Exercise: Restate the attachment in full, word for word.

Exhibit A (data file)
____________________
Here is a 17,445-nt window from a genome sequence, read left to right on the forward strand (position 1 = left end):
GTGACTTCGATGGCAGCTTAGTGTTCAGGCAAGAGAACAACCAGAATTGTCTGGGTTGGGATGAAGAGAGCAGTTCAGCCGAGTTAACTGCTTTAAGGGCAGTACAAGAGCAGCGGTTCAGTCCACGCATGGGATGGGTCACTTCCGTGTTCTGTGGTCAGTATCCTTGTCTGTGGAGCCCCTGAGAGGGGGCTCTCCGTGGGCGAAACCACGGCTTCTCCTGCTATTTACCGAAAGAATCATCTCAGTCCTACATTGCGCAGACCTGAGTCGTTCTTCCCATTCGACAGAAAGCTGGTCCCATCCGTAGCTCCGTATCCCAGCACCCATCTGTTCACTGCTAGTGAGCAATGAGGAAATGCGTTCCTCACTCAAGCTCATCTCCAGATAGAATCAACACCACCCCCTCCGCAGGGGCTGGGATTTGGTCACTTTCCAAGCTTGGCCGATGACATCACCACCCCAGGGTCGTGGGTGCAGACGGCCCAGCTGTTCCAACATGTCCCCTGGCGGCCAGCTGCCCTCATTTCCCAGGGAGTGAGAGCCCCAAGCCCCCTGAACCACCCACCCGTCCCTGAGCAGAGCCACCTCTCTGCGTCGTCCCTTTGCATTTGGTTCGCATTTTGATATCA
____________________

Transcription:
Here is a 17,445-nt window from a genome sequence, read left to right on the forward strand (position 1 = left end):
GTGACTTCGATGGCAGCTTAGTGTTCAGGCAAGAGAACAACCAGAATTGTCTGGGTTGGGATGAAGAGAGCAGTTCAGCCGAGTTAACTGCTTTAAGGGCAGTACAAGAGCAGCGGTTCAGTCCACGCATGGGATGGGTCACTTCCGTGTTCTGTGGTCAGTATCCTTGTCTGTGGAGCCCCTGAGAGGGGGCTCTCCGTGGGCGAAACCACGGCTTCTCCTGCTATTTACCGAAAGAATCATCTCAGTCCTACATTGCGCAGACCTGAGTCGTTCTTCCCATTCGACAGAAAGCTGGTCCCATCCGTAGCTCCGTATCCCAGCACCCATCTGTTCACTGCTAGTGAGCAATGAGGAAATGCGTTCCTCACTCAAGCTCATCTCCAGATAGAATCAACACCACCCCCTCCGCAGGGGCTGGGATTTGGTCACTTTCCAAGCTTGGCCGATGACATCACCACCCCAGGGTCGTGGGTGCAGACGGCCCAGCTGTTCCAACATGTCCCCTGGCGGCCAGCTGCCCTCATTTCCCAGGGAGTGAGAGCCCCAAGCCCCCTGAACCACCCACCCGTCCCTGAGCAGAGCCACCTCTCTGCGTCGTCCCTTTGCATTTGGTTCGCATTTTGATATCA